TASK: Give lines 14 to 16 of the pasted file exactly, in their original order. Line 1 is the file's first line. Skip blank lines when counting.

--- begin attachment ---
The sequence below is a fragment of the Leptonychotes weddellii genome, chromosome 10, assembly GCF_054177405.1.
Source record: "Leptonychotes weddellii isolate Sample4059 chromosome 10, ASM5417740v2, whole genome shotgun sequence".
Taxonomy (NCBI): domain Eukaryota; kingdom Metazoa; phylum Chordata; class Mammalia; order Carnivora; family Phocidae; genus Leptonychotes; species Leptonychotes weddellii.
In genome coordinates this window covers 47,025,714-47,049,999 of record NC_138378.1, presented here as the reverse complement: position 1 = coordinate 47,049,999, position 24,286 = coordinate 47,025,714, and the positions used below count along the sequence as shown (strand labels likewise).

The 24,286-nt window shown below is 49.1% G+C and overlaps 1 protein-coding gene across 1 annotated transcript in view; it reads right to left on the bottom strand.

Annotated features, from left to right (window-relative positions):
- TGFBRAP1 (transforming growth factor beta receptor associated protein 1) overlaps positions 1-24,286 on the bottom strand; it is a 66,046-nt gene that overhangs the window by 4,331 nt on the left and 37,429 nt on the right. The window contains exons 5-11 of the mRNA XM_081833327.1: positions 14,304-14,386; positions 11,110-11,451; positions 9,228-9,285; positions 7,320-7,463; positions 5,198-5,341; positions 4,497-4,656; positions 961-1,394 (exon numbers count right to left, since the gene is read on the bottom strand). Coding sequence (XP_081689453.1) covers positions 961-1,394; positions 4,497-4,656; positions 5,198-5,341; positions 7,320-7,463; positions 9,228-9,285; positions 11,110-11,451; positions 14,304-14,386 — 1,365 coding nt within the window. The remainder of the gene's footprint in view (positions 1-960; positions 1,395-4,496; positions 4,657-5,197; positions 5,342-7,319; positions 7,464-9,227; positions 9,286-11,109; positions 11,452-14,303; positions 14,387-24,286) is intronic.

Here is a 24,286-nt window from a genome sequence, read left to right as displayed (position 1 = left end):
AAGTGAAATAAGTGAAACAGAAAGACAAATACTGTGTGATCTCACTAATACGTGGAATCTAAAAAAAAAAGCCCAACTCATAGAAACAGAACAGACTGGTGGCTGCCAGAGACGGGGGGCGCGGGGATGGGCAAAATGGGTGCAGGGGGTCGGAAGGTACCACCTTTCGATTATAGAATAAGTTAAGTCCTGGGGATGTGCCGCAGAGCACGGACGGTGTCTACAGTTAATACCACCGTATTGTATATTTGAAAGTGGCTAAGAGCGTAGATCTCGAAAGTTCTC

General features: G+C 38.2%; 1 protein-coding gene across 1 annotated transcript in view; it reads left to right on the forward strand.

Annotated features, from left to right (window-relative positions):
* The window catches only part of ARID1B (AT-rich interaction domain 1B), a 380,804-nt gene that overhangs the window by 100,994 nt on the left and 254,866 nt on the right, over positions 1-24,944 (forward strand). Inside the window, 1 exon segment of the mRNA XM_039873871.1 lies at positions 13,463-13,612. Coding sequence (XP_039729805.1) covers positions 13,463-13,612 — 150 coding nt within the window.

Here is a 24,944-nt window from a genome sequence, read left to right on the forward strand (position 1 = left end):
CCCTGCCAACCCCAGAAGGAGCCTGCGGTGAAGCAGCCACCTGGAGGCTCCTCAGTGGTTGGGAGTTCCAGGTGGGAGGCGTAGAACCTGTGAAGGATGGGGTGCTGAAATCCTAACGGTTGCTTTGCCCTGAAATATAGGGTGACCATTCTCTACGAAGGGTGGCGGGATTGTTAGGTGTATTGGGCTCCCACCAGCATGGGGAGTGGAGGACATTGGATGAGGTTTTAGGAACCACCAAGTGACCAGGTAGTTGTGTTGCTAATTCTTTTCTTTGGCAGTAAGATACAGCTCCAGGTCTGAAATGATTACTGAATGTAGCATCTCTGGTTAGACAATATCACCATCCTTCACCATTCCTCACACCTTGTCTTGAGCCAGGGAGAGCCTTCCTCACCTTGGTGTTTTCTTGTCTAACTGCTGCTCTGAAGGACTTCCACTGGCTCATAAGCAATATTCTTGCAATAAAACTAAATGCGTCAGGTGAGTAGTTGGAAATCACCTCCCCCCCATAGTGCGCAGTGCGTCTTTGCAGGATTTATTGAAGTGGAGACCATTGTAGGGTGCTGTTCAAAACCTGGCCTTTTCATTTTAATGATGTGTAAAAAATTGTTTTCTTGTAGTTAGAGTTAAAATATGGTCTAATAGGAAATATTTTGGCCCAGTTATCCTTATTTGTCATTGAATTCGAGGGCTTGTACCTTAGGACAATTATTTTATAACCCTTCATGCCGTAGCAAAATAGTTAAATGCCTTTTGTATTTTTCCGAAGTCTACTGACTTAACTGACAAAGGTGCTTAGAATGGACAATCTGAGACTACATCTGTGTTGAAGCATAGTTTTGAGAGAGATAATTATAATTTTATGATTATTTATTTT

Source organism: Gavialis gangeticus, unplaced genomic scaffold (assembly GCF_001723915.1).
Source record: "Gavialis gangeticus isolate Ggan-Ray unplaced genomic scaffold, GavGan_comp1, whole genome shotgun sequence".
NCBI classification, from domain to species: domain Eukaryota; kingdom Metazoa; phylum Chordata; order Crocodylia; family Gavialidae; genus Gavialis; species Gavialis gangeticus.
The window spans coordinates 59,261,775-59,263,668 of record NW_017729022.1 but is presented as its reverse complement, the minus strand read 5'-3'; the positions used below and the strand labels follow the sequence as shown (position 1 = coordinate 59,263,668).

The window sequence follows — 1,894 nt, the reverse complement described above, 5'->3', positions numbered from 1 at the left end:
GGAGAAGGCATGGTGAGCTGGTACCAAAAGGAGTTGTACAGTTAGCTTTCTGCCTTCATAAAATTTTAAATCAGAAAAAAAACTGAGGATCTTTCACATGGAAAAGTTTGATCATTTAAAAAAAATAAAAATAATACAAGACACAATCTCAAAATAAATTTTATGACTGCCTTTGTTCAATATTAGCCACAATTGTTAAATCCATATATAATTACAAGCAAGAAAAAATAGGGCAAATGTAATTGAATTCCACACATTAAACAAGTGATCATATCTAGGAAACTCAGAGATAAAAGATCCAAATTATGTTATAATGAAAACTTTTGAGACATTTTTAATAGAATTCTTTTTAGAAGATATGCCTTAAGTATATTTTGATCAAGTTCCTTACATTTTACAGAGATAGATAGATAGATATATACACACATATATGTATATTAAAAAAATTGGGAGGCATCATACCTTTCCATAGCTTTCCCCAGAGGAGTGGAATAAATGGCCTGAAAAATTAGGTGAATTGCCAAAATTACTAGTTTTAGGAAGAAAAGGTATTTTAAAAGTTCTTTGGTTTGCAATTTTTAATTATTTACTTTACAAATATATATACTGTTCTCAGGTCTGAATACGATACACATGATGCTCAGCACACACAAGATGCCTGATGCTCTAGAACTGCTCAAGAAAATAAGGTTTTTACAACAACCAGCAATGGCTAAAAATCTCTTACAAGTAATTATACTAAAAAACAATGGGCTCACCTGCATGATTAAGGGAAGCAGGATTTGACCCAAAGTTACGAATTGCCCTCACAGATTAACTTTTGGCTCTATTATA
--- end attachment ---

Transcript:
CCCTGCCAACCCCAGAAGGAGCCTGCGGTGAAGCAGCCACCTGGAGGCTCCTCAGTGGTTGGGAGTTCCAGGTGGGAGGCGTAGAACCTGTGAAGGATGGGGTGCTGAAATCCTAACGGTTGCTTTGCCCTGAAATATAGGGTGACCATTCTCTACGAAGGGTGGCGGGATTGTTAGGTGTATTGGGCTCCCACCAGCATGGGGAGTGGAGGACATTGGATGAGGTTTTAGGAACCACCAAGTGACCAGGTAGTTGTGTTGCTAATTCTTTTCTTTGGCAGTAAGATACAGCTCCAGGTCTGAAATGATTACTGAATGTAGCATCTCTGGTTAGACAATATCACCATCCTTCACCATTCCTCACACCTTGTCTTGAGCCAGGGAGAGCCTTCCTCACCTTGGTGTTTTCTTGTCTAACTGCTGCTCTGAAGGACTTCCACTGGCTCATAAGCAATATTCTTGCAATAAAACTAAATGCGTCAGGTGAGTAGTTGGAAATCACCTCCCCCCCATAGTGCGCAGTGCGTCTTTGCAGGATTTATTGAAGTGGAGACCATTGTAGGGTGCTGTTCAAAACCTGGCCTTTTCATTTTAATGATGTGTAAAAAATTGTTTTCTTGTAGTTAGAGTTAAAATATGGTCTAATAGGAAATATTTTGGCCCAGTTATCCTTATTTGTCATTGAATTCGAGGGCTTGTACCTTAGGACAATTATTTTATAACCCTTCATGCCGTAGCAAAATAGTTAAATGCCTTTTGTATTTTTCCGAAGTCTACTGACTTAACTGACAAAGGTGCTTAGAATGGACAATCTGAGACTACATCTGTGTTGAAGCATAGTTTTGAGAGAGATAATTATAATTTTATGATTATTTATTTT

Source organism: Gavialis gangeticus, unplaced genomic scaffold (assembly GCF_001723915.1).
Source record: "Gavialis gangeticus isolate Ggan-Ray unplaced genomic scaffold, GavGan_comp1, whole genome shotgun sequence".